October 11 – Dr. Hari Harilela Lecture Theatre, Shaw Campus, Hong Kong Baptist University
Between Europe and China: Fostering Cultural Creativity and Inter-cultural Dialogue: A Roundtable Discussion on Hong Kong-European Dialogues in Literature and Culture
Yeah, that’s a mouthful. Bit of context here, “intercultural” is a big buzzword in Hong Kong and “exchanges” and “dialogues” abound. Personally, judging from the ones I’ve attended, these events tend to feel like marketing stunts to me. The questions are just some sort of variation of these: 1. What it feels like to be (or whatever more specific verb here) in Hong Kong, and 2. How is it different from your home country. It’s not typical to progress far from that, so let’s just say I normally don’t set the bar very high.
The panel was chaired by Angela Mackay from the Financial Times and the panel members were the following: poet Jennifer Wong (Daisy’s friend, actually, who was raised in HK and is now based in London, had dinner with her before), UK poet and novelist Simon Armitage, Irish novelist John Boyne (he wrote The Boy in the Striped Pyjamas – I only watched the movie though) Prof. K.L. Chua from Hong Kong University, and Prof. Hans Ladegaard and Prof. Lo Kwai Cheung from Hong Kong Baptist University, where I work.
Most of the discussion was about how the writers’ respective countries encourage creativity VS how HK does it (or how it should anyway. Let’s not forget HK is still incredibly neo-colonial and has a huge insecurity complex when it’s being compared to Europe). It was largely very PC and there was really nothing you haven’t heard before, until John Boyne mentioned, hey, but what about the big elephant in the room when it comes to HK arts and culture? Money?
And I thought, that’s a good attempt, Mr. Boyne, there is an elephant in the room, but it’s not money that’s the biggest one. It’s race and class. Because when I hear white expats complaining about how there seems to be such a dearth of cultural events in Hong Kong, more often than not, they’re talking about the dearth of white cultural events in Hong Kong. I know because I used to think that way too and hung around similarly-minded expats, until I started to make friends with local artists. Then I went to their events (not to mention worked with them for the stage performance of my play) and realized that hey, there is actually a lot of local culture in HK. Most white people just tend not to go to these events and just assume they don’t exist. The money being poured by wealthy, commercial companies into cultural events and which people complain is against the spirit of art? Tend to be white cultural events.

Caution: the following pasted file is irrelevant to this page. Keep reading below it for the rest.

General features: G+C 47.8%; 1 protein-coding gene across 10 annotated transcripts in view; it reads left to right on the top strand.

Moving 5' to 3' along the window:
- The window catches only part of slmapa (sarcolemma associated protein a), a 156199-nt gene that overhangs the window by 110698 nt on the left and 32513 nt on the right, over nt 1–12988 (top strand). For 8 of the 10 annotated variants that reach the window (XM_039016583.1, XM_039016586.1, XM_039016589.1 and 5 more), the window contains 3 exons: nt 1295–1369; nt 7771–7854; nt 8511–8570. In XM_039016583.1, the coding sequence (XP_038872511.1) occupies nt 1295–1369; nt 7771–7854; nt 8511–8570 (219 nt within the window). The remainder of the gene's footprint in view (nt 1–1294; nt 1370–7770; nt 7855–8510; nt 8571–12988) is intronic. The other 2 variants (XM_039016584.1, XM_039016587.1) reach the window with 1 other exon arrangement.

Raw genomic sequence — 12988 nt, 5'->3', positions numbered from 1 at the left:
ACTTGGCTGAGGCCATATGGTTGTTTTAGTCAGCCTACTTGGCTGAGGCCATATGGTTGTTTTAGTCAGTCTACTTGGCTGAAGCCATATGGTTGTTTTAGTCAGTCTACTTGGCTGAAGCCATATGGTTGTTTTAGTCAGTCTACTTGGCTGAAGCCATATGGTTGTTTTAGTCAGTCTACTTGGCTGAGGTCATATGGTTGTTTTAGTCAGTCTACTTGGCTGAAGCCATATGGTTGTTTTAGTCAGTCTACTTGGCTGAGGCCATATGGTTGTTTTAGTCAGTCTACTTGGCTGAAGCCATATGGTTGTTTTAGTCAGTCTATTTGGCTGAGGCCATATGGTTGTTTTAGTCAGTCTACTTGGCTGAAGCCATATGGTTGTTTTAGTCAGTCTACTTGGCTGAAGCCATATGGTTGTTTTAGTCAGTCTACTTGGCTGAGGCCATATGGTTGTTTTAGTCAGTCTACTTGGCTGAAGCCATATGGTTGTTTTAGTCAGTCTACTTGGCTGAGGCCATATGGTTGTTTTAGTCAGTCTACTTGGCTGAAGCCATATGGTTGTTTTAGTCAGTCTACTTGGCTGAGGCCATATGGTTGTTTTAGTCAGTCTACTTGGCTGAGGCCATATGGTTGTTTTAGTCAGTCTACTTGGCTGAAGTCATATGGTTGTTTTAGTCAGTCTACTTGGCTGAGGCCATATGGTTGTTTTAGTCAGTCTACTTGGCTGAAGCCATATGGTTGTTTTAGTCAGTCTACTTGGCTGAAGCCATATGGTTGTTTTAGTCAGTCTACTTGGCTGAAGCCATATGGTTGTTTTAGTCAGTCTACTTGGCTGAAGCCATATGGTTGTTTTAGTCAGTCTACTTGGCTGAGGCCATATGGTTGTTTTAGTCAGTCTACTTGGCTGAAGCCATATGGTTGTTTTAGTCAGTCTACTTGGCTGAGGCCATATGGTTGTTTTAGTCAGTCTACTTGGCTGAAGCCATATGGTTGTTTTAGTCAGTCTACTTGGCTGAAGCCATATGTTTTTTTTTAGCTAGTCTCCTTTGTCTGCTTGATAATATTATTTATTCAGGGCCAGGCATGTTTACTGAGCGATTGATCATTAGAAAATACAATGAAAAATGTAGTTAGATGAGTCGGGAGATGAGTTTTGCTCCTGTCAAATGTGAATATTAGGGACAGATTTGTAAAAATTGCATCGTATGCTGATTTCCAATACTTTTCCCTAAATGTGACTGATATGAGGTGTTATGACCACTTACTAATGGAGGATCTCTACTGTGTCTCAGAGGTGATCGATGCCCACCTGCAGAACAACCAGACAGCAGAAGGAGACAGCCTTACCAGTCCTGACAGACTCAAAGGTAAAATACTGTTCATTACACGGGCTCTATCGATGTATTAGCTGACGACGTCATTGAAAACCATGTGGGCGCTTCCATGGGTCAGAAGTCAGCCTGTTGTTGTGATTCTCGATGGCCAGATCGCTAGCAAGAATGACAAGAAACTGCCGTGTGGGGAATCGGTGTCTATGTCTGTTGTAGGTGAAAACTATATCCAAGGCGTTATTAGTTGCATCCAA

And as my friend T would say, I told you three times but only in my head. Then at one point, Prof. Lo Kwai Cheung, in a burst of frustration, said that the things they were talking about in this panel were all from the white person’s point of view, who either aren’t living in HK or who live in their little expat bubble here and have no idea what it’s like otherwise. Even this literary festival, he said, isn’t this pretty much catered to white people in the first place?
That was the highlight of the evening for me. Someone applauded from the back of the room. The next time I bump into Prof. Lo on campus, I’m going to tell him that.
Next post! The Writers Symposium at HKU and the afterparty at Hullett House.